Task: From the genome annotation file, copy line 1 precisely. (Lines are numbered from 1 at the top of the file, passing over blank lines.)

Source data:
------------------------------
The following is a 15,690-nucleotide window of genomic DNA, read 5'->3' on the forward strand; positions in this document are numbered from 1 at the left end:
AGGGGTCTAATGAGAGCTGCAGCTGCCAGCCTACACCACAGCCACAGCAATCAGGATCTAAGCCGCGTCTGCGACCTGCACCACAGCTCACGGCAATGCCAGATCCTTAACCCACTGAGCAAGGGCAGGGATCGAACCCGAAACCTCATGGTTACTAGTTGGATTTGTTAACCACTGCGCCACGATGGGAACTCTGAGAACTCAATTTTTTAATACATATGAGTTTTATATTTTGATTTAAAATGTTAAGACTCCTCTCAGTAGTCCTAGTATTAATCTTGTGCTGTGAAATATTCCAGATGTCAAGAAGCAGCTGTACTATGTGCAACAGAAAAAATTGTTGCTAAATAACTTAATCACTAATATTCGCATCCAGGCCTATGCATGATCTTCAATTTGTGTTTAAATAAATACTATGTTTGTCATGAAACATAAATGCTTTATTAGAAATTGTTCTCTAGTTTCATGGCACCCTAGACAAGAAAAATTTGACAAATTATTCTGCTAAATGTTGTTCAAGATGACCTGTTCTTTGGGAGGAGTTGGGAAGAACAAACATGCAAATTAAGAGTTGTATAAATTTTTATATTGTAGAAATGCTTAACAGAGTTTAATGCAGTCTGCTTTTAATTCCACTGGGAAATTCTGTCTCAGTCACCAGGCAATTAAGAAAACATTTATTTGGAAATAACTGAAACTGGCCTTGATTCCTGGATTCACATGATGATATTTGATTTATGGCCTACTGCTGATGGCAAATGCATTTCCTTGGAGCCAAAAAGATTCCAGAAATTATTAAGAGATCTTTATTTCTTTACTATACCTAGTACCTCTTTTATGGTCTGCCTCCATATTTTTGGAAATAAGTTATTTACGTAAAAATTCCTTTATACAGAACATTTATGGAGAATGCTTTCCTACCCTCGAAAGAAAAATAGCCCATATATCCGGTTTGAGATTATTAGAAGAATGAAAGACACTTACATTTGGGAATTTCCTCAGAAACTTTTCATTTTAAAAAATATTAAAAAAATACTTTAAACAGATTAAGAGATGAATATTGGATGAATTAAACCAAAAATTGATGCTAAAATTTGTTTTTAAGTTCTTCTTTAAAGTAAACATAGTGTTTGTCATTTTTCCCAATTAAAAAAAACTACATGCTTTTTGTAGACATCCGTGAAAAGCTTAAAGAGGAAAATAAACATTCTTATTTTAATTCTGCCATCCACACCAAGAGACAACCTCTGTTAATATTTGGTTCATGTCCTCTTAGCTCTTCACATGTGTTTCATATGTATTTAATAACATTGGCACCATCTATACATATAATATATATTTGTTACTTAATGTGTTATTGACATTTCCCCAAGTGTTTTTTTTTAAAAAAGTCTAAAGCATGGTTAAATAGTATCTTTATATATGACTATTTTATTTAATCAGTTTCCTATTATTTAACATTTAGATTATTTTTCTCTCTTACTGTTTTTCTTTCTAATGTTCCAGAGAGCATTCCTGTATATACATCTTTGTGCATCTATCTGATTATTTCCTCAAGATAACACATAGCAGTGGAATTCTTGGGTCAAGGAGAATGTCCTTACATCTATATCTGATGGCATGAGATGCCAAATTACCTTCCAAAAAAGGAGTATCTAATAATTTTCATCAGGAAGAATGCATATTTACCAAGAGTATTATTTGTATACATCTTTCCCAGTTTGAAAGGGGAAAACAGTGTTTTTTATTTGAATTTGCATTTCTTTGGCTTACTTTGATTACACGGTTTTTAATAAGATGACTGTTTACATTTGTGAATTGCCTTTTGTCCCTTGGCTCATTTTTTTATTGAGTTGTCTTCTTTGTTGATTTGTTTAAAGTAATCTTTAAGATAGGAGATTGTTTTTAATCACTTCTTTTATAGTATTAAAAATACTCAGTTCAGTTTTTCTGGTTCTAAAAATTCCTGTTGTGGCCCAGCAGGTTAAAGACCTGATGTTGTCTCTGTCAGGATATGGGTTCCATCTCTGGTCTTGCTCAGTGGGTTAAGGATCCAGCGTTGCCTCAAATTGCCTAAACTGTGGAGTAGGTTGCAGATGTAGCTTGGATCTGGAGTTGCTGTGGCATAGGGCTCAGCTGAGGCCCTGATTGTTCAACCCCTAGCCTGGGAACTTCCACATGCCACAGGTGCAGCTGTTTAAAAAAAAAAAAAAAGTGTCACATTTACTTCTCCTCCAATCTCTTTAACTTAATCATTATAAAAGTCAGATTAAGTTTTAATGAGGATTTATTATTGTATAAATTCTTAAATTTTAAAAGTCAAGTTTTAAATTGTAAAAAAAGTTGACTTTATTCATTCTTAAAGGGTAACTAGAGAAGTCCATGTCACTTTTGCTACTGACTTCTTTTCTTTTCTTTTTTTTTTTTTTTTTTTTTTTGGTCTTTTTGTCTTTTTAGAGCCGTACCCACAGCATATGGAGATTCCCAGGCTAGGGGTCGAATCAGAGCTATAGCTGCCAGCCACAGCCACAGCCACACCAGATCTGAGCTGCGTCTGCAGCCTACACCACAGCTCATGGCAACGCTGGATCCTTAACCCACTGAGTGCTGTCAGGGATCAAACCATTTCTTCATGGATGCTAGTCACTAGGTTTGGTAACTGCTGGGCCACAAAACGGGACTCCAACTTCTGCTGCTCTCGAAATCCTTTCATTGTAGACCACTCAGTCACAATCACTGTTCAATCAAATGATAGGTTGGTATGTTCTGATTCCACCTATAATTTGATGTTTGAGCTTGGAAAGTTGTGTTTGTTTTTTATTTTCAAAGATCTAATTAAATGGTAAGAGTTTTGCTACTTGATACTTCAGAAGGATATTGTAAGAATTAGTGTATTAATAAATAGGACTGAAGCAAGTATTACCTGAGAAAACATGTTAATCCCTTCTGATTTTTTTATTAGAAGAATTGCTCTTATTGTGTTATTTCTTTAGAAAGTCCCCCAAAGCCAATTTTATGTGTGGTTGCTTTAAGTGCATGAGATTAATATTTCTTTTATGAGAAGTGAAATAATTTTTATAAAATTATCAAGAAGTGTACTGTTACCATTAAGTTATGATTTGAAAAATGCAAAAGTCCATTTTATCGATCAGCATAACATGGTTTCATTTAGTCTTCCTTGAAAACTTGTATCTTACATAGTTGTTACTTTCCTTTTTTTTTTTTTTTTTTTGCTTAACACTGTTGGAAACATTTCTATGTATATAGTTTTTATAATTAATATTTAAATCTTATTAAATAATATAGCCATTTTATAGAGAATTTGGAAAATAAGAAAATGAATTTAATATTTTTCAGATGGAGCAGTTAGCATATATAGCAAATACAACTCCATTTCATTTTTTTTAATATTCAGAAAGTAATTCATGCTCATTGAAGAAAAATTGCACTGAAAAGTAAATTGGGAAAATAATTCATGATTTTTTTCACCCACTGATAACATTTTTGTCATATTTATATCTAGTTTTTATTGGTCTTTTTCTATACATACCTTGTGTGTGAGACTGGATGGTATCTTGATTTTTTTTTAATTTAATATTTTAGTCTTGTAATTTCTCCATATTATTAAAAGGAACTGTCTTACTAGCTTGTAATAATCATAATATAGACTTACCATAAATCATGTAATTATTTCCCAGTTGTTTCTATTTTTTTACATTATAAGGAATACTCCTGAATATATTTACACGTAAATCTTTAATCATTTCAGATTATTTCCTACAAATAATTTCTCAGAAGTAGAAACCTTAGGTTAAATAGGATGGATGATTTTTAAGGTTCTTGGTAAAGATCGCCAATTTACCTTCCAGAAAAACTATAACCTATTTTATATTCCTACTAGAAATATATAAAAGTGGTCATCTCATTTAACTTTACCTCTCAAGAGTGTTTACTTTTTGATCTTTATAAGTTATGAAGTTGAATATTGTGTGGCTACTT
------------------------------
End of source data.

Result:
The following is a 15,690-nucleotide window of genomic DNA, read 5'->3' on the forward strand; positions in this document are numbered from 1 at the left end: